Minimum wage boosts, regulatory changes to make unionization easier, and savings from healthcare costs are forecast to almost triple wage growth from the current rate of 10 per cent to 29 per cent. For the lowest earners, this will mean an income boost of 24 per cent.
While inequality would still be a significant problem even if all of the Sanders program were implemented, there would finally be a reversal of the trend that has seen the gap between rich and poor grow ever-wider for more than forty years. Through a combination of regulatory efforts and more progressive tax increases, the ratio between the top and bottom would return to 1970s levels.
Real fiscal responsibility
One real coup that the Sanders program would pull off is a return of the federal budget to fiscal balance. Though no one can accuse of him of being a fiscal hawk, Sanders would actually return the federal government to a surplus by his second term. This would come about as a consequence of the projected revenue increases from both progressive taxation and more rapid economic growth, as well as lower social spending costs on budget items like unemployment insurance.
By 2026, the deficit would be eliminated and a budget surplus of up to 3 per cent of GDP would be achieved. In such a turn of events, the accusation made by the GOP and right-wing Democrats for decades that we can’t afford to have both a robust public welfare state and a strong economy would be dramatically dispelled.
The last time the budget was balanced was in 1998, a result of a compromise between President Bill Clinton and the Republican-controlled Congress. The Sanders plan achieves balance without any cuts or fiscal austerity.
Class struggle and political reality
Such a powerful study of course also has to be matched with a heavy dose of political realism. First of all, productivity gains will outpace wage gains, which in terms of critical political economy means the rate of exploitation of labor will go up. Workers will make more, but they will be producing even more profits for employers as well.
That is why it is at least plausible to think even some sections of capital could someday be persuaded by the Sanders campaign. Not likely, but plausible. They will pay more in taxes, but they will also have the possibility of increasing their profit margins.
Most wage growth and poverty reductions in the Sanders program are the product of government action, not collective bargaining. This is one aspect that makes it different from the New Deal and post-war period. As such, rapid inflation is not forecast to be a major concern as it was in the 1960s and 70s. While there are plans for making it easier for labor to organize, there is no expectation that the labor movement as a whole will grow dramatically or become significantly stronger.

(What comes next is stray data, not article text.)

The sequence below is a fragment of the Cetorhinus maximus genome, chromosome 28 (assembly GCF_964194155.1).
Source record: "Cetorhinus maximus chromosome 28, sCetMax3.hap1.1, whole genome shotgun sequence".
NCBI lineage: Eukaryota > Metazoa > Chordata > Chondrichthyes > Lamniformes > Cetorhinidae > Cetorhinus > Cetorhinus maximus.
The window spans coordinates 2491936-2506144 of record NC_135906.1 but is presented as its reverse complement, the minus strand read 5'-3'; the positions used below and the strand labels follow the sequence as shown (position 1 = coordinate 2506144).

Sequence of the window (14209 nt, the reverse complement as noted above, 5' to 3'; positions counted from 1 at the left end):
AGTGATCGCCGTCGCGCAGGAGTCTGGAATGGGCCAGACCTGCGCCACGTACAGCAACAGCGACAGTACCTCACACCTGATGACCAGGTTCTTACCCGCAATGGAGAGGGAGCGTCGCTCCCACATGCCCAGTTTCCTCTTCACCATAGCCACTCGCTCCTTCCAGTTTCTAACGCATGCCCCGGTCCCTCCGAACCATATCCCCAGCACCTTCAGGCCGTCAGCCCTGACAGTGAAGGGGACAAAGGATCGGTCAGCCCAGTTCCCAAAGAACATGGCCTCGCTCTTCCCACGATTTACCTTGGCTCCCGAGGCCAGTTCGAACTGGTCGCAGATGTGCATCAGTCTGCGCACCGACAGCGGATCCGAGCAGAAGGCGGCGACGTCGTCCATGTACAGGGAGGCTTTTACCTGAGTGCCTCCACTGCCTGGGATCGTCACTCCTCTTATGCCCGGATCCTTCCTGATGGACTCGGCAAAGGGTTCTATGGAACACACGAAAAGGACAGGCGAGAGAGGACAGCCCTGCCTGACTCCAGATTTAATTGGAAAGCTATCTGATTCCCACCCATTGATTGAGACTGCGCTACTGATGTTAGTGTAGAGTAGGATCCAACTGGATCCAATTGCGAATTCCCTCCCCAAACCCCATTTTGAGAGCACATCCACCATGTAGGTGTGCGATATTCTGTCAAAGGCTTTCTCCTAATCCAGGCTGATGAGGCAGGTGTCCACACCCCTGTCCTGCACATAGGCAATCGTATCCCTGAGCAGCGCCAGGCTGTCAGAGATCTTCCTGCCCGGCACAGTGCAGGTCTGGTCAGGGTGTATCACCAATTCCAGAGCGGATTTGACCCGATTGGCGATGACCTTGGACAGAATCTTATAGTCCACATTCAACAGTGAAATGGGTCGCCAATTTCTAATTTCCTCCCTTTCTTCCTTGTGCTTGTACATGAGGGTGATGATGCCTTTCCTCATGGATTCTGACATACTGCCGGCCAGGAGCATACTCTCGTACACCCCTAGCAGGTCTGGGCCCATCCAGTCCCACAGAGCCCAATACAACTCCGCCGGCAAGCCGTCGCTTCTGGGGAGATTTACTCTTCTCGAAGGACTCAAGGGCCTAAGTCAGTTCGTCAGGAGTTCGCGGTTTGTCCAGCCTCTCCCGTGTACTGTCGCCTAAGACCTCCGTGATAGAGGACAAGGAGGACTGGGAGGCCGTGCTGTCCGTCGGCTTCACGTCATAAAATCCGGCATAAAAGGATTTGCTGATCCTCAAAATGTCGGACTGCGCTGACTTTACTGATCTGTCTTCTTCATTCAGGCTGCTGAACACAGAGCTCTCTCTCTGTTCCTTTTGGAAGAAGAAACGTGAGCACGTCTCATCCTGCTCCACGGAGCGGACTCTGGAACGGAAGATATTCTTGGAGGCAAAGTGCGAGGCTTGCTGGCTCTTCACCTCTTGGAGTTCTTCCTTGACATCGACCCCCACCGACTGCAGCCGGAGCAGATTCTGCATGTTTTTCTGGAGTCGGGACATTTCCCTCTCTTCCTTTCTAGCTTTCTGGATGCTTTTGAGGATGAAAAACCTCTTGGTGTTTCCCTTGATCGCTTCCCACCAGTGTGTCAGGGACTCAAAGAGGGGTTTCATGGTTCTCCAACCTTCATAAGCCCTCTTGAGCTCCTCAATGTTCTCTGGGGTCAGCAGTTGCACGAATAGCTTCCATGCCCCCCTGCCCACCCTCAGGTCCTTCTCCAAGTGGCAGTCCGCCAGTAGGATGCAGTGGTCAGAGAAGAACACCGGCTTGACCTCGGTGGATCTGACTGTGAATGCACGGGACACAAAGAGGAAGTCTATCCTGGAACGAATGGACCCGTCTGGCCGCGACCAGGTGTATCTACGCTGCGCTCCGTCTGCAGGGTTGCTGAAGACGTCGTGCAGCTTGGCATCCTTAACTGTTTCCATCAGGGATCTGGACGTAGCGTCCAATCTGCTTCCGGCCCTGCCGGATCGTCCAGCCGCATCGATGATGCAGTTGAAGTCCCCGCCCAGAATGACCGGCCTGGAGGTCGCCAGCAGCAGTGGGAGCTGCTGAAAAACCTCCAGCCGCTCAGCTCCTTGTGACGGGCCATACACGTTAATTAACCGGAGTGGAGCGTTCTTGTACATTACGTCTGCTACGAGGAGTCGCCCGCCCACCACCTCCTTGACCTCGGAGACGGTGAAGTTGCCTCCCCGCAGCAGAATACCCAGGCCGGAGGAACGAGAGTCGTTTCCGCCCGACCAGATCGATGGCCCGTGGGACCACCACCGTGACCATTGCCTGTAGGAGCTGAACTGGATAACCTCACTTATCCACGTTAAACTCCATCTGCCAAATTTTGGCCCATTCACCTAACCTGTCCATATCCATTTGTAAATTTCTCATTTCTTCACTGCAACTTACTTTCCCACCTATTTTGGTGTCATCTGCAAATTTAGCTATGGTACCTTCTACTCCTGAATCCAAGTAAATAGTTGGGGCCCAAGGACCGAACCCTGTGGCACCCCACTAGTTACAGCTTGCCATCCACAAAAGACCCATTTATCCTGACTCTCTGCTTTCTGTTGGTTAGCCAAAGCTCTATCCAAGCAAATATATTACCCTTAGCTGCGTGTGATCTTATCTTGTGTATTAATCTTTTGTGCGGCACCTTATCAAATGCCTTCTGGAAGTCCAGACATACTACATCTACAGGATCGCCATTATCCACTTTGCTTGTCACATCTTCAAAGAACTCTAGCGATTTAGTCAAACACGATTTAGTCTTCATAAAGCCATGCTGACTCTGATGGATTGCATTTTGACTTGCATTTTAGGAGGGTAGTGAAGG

This means there will be no serious wage pressure. Thus, the move toward a balanced budget in combination with a still-weak labor movement should remove the incentive for the Federal Reserve to raise interest rates. It’s no guarantee though.
That’s the technical side of things. The other aspect to consider is that, for the purposes of fully analyzing the potential impact of the Sanders plan, the assumption is made that every piece of the campaign platform would be implemented in full. With GOP and right-wing Democrats opposing a would-be President Sanders every step of the way, such an assumption is more than a just a little uncertain. It is, in fact, a political impossibility.
As Friedman makes clear, “The Sanders program would, of course, face political obstacles to enactment.” Economic obstacles could also abound “if the Federal Reserve moves aggressively to abort the [Sanders] economic expansion by reducing monetary growth and raising interest rates.” There’s also the possibility of a strike by capital in which raising wages leads businesses to refuse new investment or to make further hires.
These are all the perils of attempting to implement an alternative to the current finance-dominated system of casino capitalism. In the words of Friedman, “In the end, success or failure rests on the strength of the political forces behind a Sanders Administration.” Acknowledging the hurdles doesn’t mean it isn’t worth a try though.
Photo: Senate Budget ranking member Bernie Sanders, I-Vt., holds a news conference to introduce legislation “to make millionaires and billionaires pay their fair share of estate taxes and close loopholes that have allowed billionaires to avoid billions in taxes” on Thursday, June 25, 2015. Bill Clark | CQ Roll Call via AP Images